Restoring My Faith In Humanity, One Act At A Time

I am not a pessimistic person by nature however some may call me paranoid.  I dislike crowds, I dislike settings where I cannot arm myself, and I dislike being forced into situations with people I do not know.  I tend to assume everyone has an agenda or ulterior motive and will hurt or take from me if they are given the chance.  Simply put, I do not trust people.

This type of mentality usually results in people thinking I am a jerk or “stand-off-ish” when they first meet me.  Unfortunately first impressions are everything and this has led to lasting negative impressions and opinions of me and my character.  (Luckily I am able to put on a smile and act outgoing in my professional life.)  I should say that I really do not care what people think about me, especially those who really don’t know me very well.  However, on more than one occasion I feel that my apprehensiveness and alertness of my surroundings (people, places, situations, etc.) has kept me from potentially dangerous outcomes.

Having said all of that, I would like to share with you a story of something that just happened not an hour ago that has helped me to believe there is still good in people.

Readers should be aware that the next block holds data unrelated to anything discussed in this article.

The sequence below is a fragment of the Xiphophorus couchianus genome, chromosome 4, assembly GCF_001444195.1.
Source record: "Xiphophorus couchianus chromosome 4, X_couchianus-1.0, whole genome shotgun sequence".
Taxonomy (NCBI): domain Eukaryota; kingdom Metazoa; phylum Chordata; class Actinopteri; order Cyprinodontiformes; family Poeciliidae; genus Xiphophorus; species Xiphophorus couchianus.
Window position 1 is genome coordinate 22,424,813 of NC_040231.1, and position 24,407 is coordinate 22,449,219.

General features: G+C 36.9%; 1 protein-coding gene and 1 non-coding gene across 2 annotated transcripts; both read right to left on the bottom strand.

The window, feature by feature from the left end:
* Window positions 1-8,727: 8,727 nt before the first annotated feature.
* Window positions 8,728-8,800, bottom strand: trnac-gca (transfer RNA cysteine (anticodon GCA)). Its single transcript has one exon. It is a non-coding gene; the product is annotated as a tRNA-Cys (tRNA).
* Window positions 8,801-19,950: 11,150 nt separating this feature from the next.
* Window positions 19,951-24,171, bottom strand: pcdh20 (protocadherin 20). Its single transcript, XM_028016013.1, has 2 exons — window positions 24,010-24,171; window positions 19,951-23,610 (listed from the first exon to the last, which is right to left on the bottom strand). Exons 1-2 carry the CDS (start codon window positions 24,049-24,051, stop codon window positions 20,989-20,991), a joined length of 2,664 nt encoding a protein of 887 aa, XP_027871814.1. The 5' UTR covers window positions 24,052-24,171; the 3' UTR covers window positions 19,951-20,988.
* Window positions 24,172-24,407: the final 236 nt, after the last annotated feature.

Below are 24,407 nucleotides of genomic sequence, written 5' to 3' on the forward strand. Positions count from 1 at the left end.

It is a hot day today, with the mercury hovering right around 100 degrees (Fahrenheit), the sun shining brightly and unobstructed, and the humidity cresting 80%.  Safe to say it is not a day to be outside for any length of time.  I was on a 3-lane road in the city I reside (not a highway, but a main thoroughfare) headed between locations and traveling in the far left lane.  The traffic lights (horribly timed as always) were beginning their daily routine of backing everyone up in all lanes of travel.  I was coming up a slight incline to a light that was turning red when I noticed the right lane was already stopped.  I figured there was someone turning into one of the many fast-food places, but as I neared I noticed it was a disabled vehicle.  My first thought was very selfish: “Great, this is going to cause a mess for rush-hour traffic.”  It was immediately following that thought, however, that I decided to do something to help.